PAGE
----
Finding and practicing some effective putting drills can be one of the best ways to lower your scores. Cutting a few strokes here and there on the greens will quickly add up, and will lower your scores to what once was uncharted territory.
To someone who is unfamiliar with golf, learning how to putt would seem like one of the easiest aspects to the game. However, those who play golf will completely disagree!
There are few things more frustrating than getting to the green with some great shots, and then watching a two foot putt rim out. The purpose of these putting drills is for you to gain more confidence on the green through repetition and practice. When a 1 foot putt counts the same on the scorecard as a 300 yard drive, you can’t afford to overlook learning how to putt!
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One Hand Putting Drill
If you are looking to improve control and feel of the putter, simply try putting with one hand. The hand that you choose is up to personal preference, but once you choose, grip the putter and practice hitting shots from various distances.
Work on control, and a smooth putting stroke. You are looking to hit the ball softly, so it may take some practice in order to perfect it. You want to swing primarily with your shoulder, but a small amount of wrist motion will help with control.
Imagine that there are two circles surrounding the hole, one smaller inner circle and one larger outer circle. Take a few golf balls and from a set location, hit all five and try to get them all to stop at least inside the largest circle. Then, start over from the same location, but try to get all of the balls in the smaller circle. Finally, target the hole and try to get them in or as close to the hole as possible. Repeat from various locations around the hole.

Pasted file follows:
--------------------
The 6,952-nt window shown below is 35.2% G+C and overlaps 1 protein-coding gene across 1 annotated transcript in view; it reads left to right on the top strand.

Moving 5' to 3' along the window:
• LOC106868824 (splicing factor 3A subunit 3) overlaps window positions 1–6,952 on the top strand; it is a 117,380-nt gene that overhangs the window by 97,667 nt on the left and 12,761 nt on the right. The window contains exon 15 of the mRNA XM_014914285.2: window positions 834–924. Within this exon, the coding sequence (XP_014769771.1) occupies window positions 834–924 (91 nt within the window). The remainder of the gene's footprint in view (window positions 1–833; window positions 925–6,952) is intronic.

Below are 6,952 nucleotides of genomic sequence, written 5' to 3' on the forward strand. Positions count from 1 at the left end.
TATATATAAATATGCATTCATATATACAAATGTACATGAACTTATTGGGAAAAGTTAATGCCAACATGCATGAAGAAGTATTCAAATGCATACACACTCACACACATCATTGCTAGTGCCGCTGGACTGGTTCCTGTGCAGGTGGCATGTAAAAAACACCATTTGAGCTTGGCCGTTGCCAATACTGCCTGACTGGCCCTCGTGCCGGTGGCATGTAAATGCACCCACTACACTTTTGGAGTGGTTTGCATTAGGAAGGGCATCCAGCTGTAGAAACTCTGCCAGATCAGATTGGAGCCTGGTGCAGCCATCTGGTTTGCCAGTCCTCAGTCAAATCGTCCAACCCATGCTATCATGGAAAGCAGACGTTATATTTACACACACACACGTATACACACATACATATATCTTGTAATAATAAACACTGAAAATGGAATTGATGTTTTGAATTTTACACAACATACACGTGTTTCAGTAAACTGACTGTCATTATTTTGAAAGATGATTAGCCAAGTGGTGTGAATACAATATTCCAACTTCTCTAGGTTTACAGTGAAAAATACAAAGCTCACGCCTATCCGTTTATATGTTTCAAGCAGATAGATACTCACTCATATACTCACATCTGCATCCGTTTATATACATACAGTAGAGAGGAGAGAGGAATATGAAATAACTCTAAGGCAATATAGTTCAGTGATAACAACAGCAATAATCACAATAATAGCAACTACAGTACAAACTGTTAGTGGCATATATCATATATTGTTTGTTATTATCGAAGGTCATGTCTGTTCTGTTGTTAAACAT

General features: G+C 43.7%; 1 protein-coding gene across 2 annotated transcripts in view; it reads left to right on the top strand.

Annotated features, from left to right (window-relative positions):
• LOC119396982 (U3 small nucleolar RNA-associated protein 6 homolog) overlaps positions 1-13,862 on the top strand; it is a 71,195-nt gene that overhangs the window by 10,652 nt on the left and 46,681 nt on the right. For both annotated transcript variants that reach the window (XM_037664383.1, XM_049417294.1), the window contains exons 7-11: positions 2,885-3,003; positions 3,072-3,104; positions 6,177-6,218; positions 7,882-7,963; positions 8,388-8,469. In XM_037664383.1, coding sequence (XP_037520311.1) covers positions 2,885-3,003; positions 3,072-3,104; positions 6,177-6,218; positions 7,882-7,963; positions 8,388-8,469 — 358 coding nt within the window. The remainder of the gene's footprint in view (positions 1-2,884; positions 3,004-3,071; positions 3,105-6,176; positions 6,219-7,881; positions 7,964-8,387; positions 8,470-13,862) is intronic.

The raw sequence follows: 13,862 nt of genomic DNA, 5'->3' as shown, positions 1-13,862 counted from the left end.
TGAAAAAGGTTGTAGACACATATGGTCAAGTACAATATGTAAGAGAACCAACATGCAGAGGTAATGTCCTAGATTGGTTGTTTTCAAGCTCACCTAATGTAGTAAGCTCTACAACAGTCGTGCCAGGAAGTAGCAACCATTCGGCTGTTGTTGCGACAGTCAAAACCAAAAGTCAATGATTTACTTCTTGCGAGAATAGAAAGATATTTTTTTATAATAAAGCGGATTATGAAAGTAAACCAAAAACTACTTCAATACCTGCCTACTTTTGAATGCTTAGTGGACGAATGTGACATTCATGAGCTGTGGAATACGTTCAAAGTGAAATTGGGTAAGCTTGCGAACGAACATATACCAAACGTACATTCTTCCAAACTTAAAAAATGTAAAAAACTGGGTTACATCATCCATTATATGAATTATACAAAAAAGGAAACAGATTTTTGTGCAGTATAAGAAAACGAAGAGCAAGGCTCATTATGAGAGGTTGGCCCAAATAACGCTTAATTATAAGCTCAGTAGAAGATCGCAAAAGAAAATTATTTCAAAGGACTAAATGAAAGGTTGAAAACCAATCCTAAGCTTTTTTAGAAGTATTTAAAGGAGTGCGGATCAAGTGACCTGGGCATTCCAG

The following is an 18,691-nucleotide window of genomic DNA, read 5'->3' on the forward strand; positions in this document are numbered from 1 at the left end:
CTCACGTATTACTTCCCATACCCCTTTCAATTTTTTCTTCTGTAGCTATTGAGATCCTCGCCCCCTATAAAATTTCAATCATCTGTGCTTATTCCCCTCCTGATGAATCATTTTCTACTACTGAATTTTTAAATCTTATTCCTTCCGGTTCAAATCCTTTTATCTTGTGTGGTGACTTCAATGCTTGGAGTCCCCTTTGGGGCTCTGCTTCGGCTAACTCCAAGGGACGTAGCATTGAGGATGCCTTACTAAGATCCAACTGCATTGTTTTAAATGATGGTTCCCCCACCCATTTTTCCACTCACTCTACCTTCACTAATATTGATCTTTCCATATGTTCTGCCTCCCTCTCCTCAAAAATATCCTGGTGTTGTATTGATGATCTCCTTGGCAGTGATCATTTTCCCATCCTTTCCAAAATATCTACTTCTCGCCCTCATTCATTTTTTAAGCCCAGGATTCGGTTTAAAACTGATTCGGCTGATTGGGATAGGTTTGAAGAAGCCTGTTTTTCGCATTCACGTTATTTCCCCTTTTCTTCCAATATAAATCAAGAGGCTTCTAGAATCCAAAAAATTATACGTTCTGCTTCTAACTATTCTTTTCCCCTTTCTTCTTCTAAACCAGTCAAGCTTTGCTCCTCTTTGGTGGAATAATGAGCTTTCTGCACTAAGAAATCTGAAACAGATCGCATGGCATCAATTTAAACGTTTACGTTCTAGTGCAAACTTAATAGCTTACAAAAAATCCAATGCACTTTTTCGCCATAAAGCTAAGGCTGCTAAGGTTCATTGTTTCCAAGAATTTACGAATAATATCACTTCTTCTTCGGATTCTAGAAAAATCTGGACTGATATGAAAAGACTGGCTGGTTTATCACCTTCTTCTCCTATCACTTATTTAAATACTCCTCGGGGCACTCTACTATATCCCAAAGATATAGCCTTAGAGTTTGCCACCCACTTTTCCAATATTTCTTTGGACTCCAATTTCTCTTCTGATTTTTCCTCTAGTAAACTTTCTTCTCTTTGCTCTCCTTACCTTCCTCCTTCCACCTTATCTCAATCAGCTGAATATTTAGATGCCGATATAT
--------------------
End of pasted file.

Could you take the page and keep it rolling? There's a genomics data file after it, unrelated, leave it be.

A easy putting drill to make sure that your putter is following a straight plane is to place two clubs on the green parallel to each other and about a putter and a half width apart. Draw your club back slowly and then follow through checking to see if the club head remains between the shafts of the two clubs on the ground.Another way to accomplish this is to place only one club on the ground, parallel to your stance, and then line your putter up along that same plane. Perform your putting stroke, making sure that your putter stays aligned with the shaft of the club.
Missing short putts is one way to quickly lose confidence
after a few good shots in a row. And, as mentioned above, one of the easiest
ways to lower to overall scores is to improve your ability to two-putt or less. That is exactly the intention of this putting drill.
Start with a handful of balls and place them all around the hole, maybe 1 to 3 feet away from the target. Sink them, and then start again but a foot or so further away. Sink those and continue to move further way, steadily building confidence with each round!
This is a great putting drill for beginners who are just learning how to putt, or for those who are looking for more confidence with shorter putts.
One thing that many people lack is touch around the green. Developing this feel is something that takes a lot of practice. A helpful golf putting drill to help improve your touch is to try putting with your eyes closed.
Start close to the hole and sink a few putts with your eyes open so you have your distance down pat. Then, from the same distance, try to replicate your results with your eyes closed. You lose your visual reference, so it makes proper ball striking that much more difficult. Keep practicing from varying lengths and try to improve your feel around the green!
Start Strong/End Strong
One of the easiest, and possibly most effective, thing that you can do to build confidence before starting your round is drain some putts on the practice green. Start close to the hole, and make sure that you can sink the vast majority of your first putts. Steadily move away further from the hole to continue your practice. However, before you head to the first tee, move closer to the hole again and sink some easy putts so that you can carry over some confidence to your round.
Putt And Hold
One common mistake that many golfers make is that their body moves too much during and after the putt. The putting stroke itself should come primarily from your shoulders, while the rest of your body remains still. Once you hit the ball, hold your finishing position for a few seconds. In that held position, you can re-check your alignment and make sure that the club face of the putter is still facing the target.